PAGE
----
ON THE "WEALTH CREATION" OF THE FINANCIAL SECTOR
By Wolfgang Lieb
[This article published on: NachDenkSeiten, 8/20/2007 is translated from the German on the World Wide Web, http://www.nachdenkseiten.de/wp-print.php?p=2567.]
In Egon W. Kreutzer's article "The Landslide of the Markets" (NachDenkSeiten, 8/17/2007), there is one questionable passage alongside many interesting observations. Kreutzer fears the construction branch will succumb through the crisis on the US mortgage market and that this represents 4.9% of the US gross domestic product. The "real estate and financing" branch amounts to 20.9% of the gross domestic product. A trifling number of jobs are involved there in relation to its high wealth creation. "These are good jobs in a core area of gainful employment," Kreutzer says. I question whether the financing sector is a core area of gainful employment. In any case new financial products are developed in this area that serve the casino business or veil rotten mortgage credits. This is really not a core area. My counter thesis is that a huge waste of economic resources occurs in the area of financial services.
Several arguments and questions substantiate my counter-thesis. My criticism is not limited to Kreutzer's article. His article encourages a vital discussion regarding the bubbles on the financial markets, the consequences and the rescuing actions to the disadvantage of the general public:
1. Like the market for goods and other services (for example, transportation), the capital market has an important function. Persons, businesses and other institutions that save are brought together with persons, businesses and other institutions that need credits. The operation of competitive games and a worldwide casino are not necessary works of the capital market. The invention of securities for bundling rotten mortgages with other credits is also not a productive achievement of the capital market.
2. If the real estate and financing segment really amounts to 20.9% of the American gross domestic product as Kreutzer claims, this shows this sector is greatly inflated.
3. It would be interesting to analyze how far its high share in the gross domestic product in Britain and the US continuously celebrated with glowing eyes is a signal for the size of this unproductive sector in these economies. That is a reason for criticism, not celebration. The question is whether this sector should be promoted and expanded. The partnerships in financing the American mortgage bubble and the massive losses of German banks show we are right in the middle of this morass.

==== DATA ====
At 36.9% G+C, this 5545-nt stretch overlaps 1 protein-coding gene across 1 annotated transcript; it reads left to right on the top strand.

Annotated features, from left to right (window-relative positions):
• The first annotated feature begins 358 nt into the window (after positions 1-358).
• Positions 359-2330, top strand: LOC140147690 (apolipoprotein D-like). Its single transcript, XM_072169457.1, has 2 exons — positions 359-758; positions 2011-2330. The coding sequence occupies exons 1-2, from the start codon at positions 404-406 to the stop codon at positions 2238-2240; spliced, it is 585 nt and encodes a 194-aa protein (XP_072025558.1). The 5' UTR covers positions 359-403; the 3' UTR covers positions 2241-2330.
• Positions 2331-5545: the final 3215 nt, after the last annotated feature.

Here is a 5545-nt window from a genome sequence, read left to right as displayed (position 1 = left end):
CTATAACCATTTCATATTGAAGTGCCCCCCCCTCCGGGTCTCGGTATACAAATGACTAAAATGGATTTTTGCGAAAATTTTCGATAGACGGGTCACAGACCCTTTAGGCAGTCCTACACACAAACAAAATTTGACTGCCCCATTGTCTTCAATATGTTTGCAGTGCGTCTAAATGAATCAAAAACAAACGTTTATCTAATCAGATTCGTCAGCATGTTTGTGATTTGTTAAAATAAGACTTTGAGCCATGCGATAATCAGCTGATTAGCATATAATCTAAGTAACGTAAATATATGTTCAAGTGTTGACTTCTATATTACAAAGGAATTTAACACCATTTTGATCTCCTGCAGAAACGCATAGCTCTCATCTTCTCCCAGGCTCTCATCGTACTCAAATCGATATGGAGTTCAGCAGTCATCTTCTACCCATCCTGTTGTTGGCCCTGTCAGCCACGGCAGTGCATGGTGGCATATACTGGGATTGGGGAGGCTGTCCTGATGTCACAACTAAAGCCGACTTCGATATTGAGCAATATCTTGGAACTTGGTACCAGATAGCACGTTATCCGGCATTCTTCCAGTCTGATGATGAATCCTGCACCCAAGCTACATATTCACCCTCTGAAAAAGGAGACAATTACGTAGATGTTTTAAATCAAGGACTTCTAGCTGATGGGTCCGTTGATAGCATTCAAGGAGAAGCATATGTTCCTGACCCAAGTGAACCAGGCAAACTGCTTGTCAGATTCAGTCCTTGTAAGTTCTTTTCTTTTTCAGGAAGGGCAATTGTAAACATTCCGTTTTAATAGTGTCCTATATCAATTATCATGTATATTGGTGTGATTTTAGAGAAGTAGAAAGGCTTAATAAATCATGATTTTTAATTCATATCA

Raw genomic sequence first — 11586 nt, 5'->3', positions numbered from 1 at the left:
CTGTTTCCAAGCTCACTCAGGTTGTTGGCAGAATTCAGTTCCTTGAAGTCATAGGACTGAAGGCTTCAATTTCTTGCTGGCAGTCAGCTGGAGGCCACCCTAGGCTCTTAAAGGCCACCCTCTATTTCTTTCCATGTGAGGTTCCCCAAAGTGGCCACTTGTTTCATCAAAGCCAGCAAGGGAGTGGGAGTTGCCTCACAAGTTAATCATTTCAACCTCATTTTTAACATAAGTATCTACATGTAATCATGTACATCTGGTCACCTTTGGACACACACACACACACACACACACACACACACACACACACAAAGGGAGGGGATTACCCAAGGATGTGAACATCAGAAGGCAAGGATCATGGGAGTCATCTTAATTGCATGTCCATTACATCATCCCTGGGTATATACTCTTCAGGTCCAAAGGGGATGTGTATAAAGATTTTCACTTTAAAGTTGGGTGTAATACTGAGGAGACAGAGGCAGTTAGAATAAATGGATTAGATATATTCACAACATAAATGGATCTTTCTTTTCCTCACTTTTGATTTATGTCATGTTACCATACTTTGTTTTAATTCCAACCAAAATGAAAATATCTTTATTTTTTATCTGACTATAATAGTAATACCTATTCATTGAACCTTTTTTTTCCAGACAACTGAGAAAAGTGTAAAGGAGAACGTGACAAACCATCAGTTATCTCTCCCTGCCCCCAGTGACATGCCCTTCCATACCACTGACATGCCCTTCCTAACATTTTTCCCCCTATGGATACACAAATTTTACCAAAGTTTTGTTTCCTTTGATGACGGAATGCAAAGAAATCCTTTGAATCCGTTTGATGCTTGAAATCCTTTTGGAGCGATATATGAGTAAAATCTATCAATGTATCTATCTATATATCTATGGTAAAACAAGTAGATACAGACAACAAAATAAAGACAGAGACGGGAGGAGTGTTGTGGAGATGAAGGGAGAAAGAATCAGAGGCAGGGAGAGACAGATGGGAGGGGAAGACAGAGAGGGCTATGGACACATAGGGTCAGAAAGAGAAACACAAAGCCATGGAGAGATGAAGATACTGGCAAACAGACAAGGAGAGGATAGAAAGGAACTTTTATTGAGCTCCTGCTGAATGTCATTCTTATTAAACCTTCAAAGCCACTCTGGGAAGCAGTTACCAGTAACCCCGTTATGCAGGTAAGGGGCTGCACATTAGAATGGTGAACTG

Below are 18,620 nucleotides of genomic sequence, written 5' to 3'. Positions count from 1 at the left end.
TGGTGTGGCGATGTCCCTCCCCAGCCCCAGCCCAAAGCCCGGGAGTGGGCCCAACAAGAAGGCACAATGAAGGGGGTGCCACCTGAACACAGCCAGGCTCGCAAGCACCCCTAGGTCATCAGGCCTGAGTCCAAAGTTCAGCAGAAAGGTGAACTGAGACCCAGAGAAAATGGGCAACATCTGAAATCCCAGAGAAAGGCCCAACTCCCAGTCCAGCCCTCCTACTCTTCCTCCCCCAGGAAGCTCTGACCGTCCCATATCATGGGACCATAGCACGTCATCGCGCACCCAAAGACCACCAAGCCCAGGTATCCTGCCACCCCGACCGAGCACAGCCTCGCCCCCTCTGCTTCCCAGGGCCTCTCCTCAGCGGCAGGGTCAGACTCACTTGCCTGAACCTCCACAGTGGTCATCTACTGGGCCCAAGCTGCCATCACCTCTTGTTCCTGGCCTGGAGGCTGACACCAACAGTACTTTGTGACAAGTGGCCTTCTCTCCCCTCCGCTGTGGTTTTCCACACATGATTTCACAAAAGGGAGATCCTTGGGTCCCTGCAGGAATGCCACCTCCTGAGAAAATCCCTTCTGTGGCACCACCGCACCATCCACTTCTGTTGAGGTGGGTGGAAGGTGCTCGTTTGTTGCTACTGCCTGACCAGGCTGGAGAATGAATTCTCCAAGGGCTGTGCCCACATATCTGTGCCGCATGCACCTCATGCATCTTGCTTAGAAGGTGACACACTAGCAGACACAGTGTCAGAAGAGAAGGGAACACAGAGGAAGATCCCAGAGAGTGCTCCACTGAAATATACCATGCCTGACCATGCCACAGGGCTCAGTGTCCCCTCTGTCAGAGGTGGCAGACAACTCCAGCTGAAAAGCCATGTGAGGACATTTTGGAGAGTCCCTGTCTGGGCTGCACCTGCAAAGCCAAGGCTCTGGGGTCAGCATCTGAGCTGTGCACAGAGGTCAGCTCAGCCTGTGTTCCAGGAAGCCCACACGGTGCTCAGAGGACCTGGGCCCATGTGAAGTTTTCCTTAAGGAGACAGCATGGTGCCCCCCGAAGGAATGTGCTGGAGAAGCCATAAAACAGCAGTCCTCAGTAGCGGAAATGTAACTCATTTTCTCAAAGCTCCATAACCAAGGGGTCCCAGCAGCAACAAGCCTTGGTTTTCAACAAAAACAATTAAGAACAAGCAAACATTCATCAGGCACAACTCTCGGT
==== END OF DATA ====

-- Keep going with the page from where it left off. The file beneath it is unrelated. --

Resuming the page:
4. On top of everything, the waste of resources will have negative repercussions for other areas.
5. In Kreutzer's article, a special structure of this sector of the economy is emphasized: alleged great wealth creation with low employment numbers. I say "alleged" wealth creation because this is measured by the amount of profits and incomes. No other standard exists. This means concretely, the incredible salaries of London investment bankers, the several hundreds of millions for the annual pay of the owners of Blackstone, the completely disproportionate profits of Deutsche bank, the enormous consulting fees for privatizations and partial privatizations through public-private partnerships (PPP) - these royalties amounted to over 700 million euro - all this enters in the calculations of "wealth creation." However this is not wealth creation. This is simply waste, the result of an inflated capital market and an ideologically-fired wave of privatization.
Excerpt from: "The Landslide of the Markets" by Egon Kreutzer
"The crisis scenario has not been described completely. Parallel to this development, the construction branch is nearly paralyzed. Neither newly-created luxury apartments nor brand new prefabricated houses from the catalogue will find buyers. On one side, the number of cheap fixer-ups acquired by forced sales is much too great. On the other side, no one for a long time has had profit expectations that could inspire the new building sector beyond speculative considerations. Even massive state building programs cannot stop the decline in the building and institution branches in the US continuing for several years because the starting time has already passed and the governments will have a problem making available the necessary liquidity in times of collapsing financial markets without triggering a massive rise of inflation with every additional dollar.
However the building sector is only the tip of the iceberg. The US gross domestic product, $13.25 trillion in 2006, includes only 4.9 percent in building and 20.9 percent in real estate and financing. Since these are deeply entangled in crisis, around one-quarter of the statistical US wealth creation is stricken. Although the personnel need of the real estate and financing realms is very small compared to wealth creation, the air is escaping from the real estate markets. Up to 10 million jobs are acutely threatened. At least 3 million jobs will be lost within the next 12 months. These were good jobs from the core area of gainful employment. Since the statisticians in the US deal more liberally with the terms gainful employment than we in Germany, that is a much larger piece of the cake of gainful employment..